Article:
The module is built and and installed
into a local directory

6.
If the checksum matched, the relevant
module is loaded

Saturday 11th Dec. 2004

London Perl Workshop

15

Inline::C

use Inline C;

hello_world(’Your Name Here');


__END__

__C__

void hello_world(char* name) {


printf("Hello %s!
\
n", name);

}

Saturday 11th Dec. 2004

London Perl Workshop

16

Inline::Python

use Inline Python;

print "9 + 16 = ", add(9, 16), "
\
n";


__END__

__Python__


def add(x,y):


return x + y


Saturday 11th Dec. 2004

London Perl Workshop

17

Inline::Python and Objects

use Inline Python;

my $obj = new Myclass();


__END__

__Python__


from mylibrary import myclass as Myclass

Saturday 11th Dec. 2004

London Perl Workshop

18

Inline::Java

use Inline Java;

my $obj = new Example( ‘some data’ );

print $obj
-
>get_data() . "
\
n”;


__END__

__Java__


public class Example {


private String data = null;



public Example( String s){


data = s;


}



public String get_data(){


return data ;


}

}

Saturday 11th Dec. 2004

London Perl Workshop

19

Inline::Java and STUDY

use Inline (


Java => 'STUDY',


STUDY => ['java.util.HashMap']

);


my $hm = new java::util::HashMap();

$hm
-
>put("key", "value");

my $val = $hm
-
>get("key");


print $val . "
\
n";

Saturday 11th Dec. 2004

London Perl Workshop

20

Inline::*


Inline::C


Inline::Java


Inline::Python


Inline::Tcl


and others…

Saturday 11th Dec. 2004

London Perl Workshop

21

Software as services


A different approach to hiding legacy
code is the “software as services”
paradigm


Add yet another layer on top of the
wrapped legacy code so that the
interface to the outside world becomes
language neutral


Perl is good at this…

Saturday 11th Dec. 2004

London Perl Workshop

22

SOAP::Lite

See
www.soaplite.com
for details


The latest release is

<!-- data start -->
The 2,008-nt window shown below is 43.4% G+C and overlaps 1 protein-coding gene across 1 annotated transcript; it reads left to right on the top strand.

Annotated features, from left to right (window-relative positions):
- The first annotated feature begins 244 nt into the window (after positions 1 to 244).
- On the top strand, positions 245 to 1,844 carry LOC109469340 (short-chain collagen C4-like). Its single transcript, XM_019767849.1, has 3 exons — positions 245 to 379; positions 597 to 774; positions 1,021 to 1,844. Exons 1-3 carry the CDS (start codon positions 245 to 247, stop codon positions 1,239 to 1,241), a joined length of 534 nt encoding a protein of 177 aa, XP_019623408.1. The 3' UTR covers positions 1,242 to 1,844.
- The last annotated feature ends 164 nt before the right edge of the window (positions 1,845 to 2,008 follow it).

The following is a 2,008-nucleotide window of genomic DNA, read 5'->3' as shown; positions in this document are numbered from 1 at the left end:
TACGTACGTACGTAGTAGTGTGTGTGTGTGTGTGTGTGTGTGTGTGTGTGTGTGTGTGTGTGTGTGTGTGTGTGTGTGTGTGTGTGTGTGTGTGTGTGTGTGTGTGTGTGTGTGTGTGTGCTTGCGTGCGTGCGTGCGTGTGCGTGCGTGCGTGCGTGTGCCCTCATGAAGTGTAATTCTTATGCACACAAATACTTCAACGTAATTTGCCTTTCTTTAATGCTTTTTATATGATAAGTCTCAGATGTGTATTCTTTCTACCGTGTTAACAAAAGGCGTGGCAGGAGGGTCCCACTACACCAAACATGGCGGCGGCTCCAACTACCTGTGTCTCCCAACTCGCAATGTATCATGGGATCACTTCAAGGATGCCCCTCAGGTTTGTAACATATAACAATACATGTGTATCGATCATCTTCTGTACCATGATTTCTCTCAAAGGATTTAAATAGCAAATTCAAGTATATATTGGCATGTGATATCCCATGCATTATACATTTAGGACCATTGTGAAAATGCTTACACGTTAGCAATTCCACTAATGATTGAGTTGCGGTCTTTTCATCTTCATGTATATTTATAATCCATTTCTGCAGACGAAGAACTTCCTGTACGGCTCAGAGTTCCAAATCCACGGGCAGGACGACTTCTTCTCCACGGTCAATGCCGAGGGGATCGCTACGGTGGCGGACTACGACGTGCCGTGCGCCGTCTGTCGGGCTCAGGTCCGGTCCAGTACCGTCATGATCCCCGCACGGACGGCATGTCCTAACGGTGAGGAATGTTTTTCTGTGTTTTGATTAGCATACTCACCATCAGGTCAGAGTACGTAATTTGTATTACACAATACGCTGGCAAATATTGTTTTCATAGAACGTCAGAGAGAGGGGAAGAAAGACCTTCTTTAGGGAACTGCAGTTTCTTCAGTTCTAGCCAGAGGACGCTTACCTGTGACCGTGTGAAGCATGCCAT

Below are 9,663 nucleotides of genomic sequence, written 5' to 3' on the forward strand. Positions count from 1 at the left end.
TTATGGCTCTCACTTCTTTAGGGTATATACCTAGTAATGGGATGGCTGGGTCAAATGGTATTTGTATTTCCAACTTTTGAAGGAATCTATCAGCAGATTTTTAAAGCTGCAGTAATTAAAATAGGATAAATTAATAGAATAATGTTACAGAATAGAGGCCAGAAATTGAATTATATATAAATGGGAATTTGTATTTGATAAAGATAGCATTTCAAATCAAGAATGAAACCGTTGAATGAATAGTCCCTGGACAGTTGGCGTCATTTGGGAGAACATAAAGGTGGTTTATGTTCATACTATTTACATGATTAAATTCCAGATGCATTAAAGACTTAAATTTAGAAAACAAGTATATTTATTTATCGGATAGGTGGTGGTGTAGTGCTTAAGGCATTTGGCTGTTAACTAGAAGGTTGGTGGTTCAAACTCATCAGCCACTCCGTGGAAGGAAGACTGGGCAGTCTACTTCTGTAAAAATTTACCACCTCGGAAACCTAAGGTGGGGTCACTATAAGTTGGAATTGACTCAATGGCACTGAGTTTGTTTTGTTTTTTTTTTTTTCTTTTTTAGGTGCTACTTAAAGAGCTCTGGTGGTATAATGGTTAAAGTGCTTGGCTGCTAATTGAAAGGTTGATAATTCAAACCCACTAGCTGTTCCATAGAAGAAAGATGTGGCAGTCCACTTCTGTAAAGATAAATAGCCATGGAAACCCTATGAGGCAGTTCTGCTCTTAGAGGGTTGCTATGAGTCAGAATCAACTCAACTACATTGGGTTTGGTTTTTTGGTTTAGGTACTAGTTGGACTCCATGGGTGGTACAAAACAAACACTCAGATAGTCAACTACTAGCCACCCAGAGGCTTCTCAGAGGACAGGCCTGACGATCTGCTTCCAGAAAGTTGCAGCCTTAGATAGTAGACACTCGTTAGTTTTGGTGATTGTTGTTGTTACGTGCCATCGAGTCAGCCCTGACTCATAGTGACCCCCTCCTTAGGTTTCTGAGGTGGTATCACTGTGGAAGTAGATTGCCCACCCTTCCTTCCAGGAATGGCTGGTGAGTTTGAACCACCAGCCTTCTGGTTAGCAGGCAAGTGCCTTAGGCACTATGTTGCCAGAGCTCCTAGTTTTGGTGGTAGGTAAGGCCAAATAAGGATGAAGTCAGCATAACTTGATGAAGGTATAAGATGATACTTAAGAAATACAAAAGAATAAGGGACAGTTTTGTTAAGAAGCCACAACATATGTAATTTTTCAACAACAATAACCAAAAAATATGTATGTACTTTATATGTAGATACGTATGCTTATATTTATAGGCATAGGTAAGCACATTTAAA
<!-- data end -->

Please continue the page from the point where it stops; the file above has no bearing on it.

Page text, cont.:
V0.65 Beta 2
, although

this is not yet on CPAN. Adds, amongst other

things,




MIME and DIME support



Saturday 11th Dec. 2004

London Perl Workshop

23

Google Web Services

See
www.google.com/apis/
,


use SOAP::Lite;


my $key = "000000000000000000000000";

my $wsdl = "http://api.google.com/GoogleSearch.wsdl";

my $query = "foo";


my $google = SOAP::Lite
-
>service( $wsdl );

my $result = $google
-
>doGoogleSearch(


$key, $query, 0, 10, "false", "",


"false", "", "latin1", "latin1");


my $results = $result
-
>{'estimatedTotalResultsCount’};

print “About $results returned
\
n”;

Saturday 11th Dec. 2004

London Perl Workshop

24

The Book…

Programming Web Services with Perl

Randy Ray & Pavel Kulchenko

O’Reilly, ISBN 0596002068

Costs
£19.95
at Amazon.co.uk


Now slightly out of date, but still a good source

of information about the SOAP::Lite modules

Saturday 11th Dec. 2004

London Perl Workshop

25

The Mailing Lists…

See
www.soaplite.com

for details,



Main list is on Yahoo! Groups, see
groups.yahoo.com/group/soaplite/


But there is also
soaplite
-
announce

and
soaplite
-
devel

lists hosted at
SourceForge

Saturday 11th Dec. 2004

London Perl Workshop

26

Amazon Web Services


A good example of the software as
services paradigm

Saturday 11th Dec. 2004

London Perl Workshop

27

ItemSearch Service

sub make_request {


my $keywords = shift;


my $request_type =
\
SOAP::Data
-
>value(


SOAP::Data
-
>name('Keywords')
-
>value($keywords),


SOAP::Data
-
>name('SearchIndex')
-
>value('Books'));



my $itemsearch_request = SOAP::Data
-
>value(


SOAP::Data
-
>name('SubscriptionId’)
-
>value($subs_id),


SOAP::Data
-
>name('Request')
-
>value($request_type));



my $aws_handle = SOAP::Lite
-
>service("$aws_wsdl");


$aws_handle
-
>ItemSearch($itemsearch_request);



my $som = $aws_handle
-
>call();


return $som;

}

Saturday 11th Dec. 2004

London Perl Workshop

28

Building our Complex Type

my $request_type =
\
SOAP::Data
-
>value(


SOAP::Data
-
>name('Keywords')
-
>value($keywords),


SOAP::Data
-
>name('SearchIndex')
-
>value('Books'));


my $itemsearch_request = SOAP::Data
-
>value(


SOAP::Data
-
>name('SubscriptionId’)
-
>value($subs_id),


SOAP::Data
-
>name('Request')
-
>value($request_type));


Builds the following complex type


<SubscriptionId>$subs_id</SubscriptionId>

<Request>


<Keywords>$keywords</Keywords>


<SearchIndex>Books</SearchIndex>

</Request>

Saturday 11th Dec. 2004

London Perl Workshop

29

Calling the Service

my $aws_handle = SOAP::Lite
-
>service("$aws_wsdl");

$aws_handle
-
>ItemSearch($itemsearch_request);


my $som = $aws_handle
-
>call();

return $som;


Creates a SOAP object calls the Amazon

service using the WSDL found at the URL


Returns a SOAP::SOM object containing

the results of the query

Saturday 11th Dec. 2004

London Perl Workshop

30